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Lisa O. Stump- Lashly & Baer

lisa-stumpAbout five years ago, Lashly & Baer’s longtime President Kenneth C. Brostron began talking with other firm leaders about a transition plan for the future. They turned to fellow board member Lisa O. Stump. Her first response: President? Me?

“I certainly didn’t think I would be interested because I knew how much time and energy Ken had put into it,” Stump said. “I wanted to maintain my practice of law, which was growing. So we came up with a somewhat different type of governance — several vice presidents work with me on specific areas so that I can continue with my practice.”

Stump, who has spent her career with Lashly & Baer, became the firm’s first female president in February 2018. She oversees a firm of 50 lawyers as well as chairing its governmental practice, which includes her own clients.

“As far as being a woman president: I feel honored . . . but the neatest thing about it was that I think they chose me for me,” she said. “It still matters in our community to be the first woman president of the firm. It’s still unusual to have it, and to have a president who continues to practice and hasn’t moved totally over to administration.”

After graduating in 1986 with a Bachelor of Science degree in business administration from the University of Kansas, Stump earned a law degree from Washington University School of Law in 1989. Joining Lashly & Baer as an associate, she encountered two instrumental, “wonderful” mentors: Brostron — who served as president for 32 years — and attorney John Fox Arnold.

Their mentoring, she said, started “from day one, with me working with them on their governmental clients. I wouldn’t be where I am without that.”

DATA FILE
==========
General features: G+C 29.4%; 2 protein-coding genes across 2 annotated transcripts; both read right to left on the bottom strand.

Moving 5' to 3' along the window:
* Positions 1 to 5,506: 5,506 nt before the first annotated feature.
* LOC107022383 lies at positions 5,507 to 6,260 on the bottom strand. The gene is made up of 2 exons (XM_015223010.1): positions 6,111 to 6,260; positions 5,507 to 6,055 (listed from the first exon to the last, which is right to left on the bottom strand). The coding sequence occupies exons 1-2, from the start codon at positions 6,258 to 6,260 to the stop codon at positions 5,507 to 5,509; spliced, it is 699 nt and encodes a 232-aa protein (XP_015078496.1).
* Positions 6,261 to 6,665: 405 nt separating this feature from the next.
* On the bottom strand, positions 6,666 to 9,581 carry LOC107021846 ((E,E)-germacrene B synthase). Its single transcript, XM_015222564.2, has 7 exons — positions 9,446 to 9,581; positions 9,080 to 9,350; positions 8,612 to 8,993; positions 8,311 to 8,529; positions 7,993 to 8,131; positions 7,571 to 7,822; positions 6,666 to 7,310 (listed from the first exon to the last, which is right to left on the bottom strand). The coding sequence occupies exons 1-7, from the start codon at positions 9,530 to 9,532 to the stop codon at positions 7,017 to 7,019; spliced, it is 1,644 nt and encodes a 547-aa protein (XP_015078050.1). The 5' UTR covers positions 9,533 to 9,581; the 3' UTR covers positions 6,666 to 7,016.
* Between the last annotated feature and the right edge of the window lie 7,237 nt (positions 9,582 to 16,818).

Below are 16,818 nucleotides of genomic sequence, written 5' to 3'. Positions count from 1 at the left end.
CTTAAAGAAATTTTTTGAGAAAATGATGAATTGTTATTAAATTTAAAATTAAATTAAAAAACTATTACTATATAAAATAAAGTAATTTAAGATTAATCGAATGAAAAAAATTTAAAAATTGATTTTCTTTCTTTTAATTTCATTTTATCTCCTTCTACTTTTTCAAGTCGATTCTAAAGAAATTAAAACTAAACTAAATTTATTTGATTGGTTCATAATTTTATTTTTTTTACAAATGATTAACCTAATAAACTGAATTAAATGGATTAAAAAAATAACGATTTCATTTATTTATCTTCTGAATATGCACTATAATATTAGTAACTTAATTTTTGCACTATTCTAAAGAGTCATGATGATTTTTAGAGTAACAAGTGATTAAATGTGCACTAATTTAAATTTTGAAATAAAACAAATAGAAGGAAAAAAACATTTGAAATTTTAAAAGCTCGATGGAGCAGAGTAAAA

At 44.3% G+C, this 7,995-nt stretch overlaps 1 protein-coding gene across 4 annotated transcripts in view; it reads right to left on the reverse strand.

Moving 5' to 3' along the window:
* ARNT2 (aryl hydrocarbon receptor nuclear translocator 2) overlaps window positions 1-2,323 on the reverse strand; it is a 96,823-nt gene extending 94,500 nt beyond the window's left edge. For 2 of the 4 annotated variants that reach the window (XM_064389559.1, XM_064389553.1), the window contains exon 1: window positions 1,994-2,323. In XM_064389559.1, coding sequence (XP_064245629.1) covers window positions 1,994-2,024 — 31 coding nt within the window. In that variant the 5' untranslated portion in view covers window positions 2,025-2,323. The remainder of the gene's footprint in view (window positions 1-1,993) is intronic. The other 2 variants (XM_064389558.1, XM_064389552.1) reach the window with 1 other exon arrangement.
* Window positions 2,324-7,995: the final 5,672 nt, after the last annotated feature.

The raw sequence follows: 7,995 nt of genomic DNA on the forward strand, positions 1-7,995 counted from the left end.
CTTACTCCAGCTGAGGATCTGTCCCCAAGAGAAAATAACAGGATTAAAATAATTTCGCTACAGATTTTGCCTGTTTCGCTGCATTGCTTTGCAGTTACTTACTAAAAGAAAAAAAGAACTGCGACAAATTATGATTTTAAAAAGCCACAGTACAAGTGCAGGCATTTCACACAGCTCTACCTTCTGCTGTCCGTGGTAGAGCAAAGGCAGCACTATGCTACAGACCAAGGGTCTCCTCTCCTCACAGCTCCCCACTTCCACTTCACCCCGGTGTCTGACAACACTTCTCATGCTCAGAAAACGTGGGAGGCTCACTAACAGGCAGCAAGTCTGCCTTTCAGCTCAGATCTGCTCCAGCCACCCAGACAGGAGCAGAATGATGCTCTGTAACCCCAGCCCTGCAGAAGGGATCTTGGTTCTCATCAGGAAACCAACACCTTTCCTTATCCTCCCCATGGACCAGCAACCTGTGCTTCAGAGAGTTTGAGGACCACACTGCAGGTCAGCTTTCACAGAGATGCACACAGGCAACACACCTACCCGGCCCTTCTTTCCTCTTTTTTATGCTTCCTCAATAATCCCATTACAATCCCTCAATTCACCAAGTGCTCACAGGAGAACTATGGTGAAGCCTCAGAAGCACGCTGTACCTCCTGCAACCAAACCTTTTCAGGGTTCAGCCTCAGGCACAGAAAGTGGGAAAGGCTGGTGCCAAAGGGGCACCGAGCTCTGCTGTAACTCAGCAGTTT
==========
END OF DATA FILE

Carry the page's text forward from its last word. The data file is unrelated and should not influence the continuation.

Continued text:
For the past 10 years, Stump has chaired the firm’s governmental practice. She primarily represents agencies or clients supported with public funds, such as school districts, libraries, municipalities and transit systems. She frequently confronts problems that don’t have easy answers, but she said she is energized by finding those solutions.

Among the significant regional projects with which she’s been involved: the St. Louis Convention Center Hotel, the rehabilitation of the McKinley Bridge, the ongoing renewal campaign for the St. Louis County Library system and numerous policy, legislative, construction and expansion issues for the MetroLink light-rail system.

“I like that the clients are helping the community, and I can help them with their goals and missions,” she said. “Or when you can improve a situation for a child so that [the child], the school district and the parent are working together, that’s very satisfying.”

Stump has been married for 33 years and is the mother of four sons, ranging in age from their 20s to 16. She is an elder at Bonhomme Presbyterian Church in Chesterfield and has traveled seven times to Honduras through a church partnership that supports an orphanage for girls there.

Her advice to young lawyers: “Be true to yourself. Listen to yourself and do something that you like. Involve others who understand you — friend, mentor or spouse. It’s important to get involved in something that you care about, rather than just a good opportunity or something that looks good on your resume.”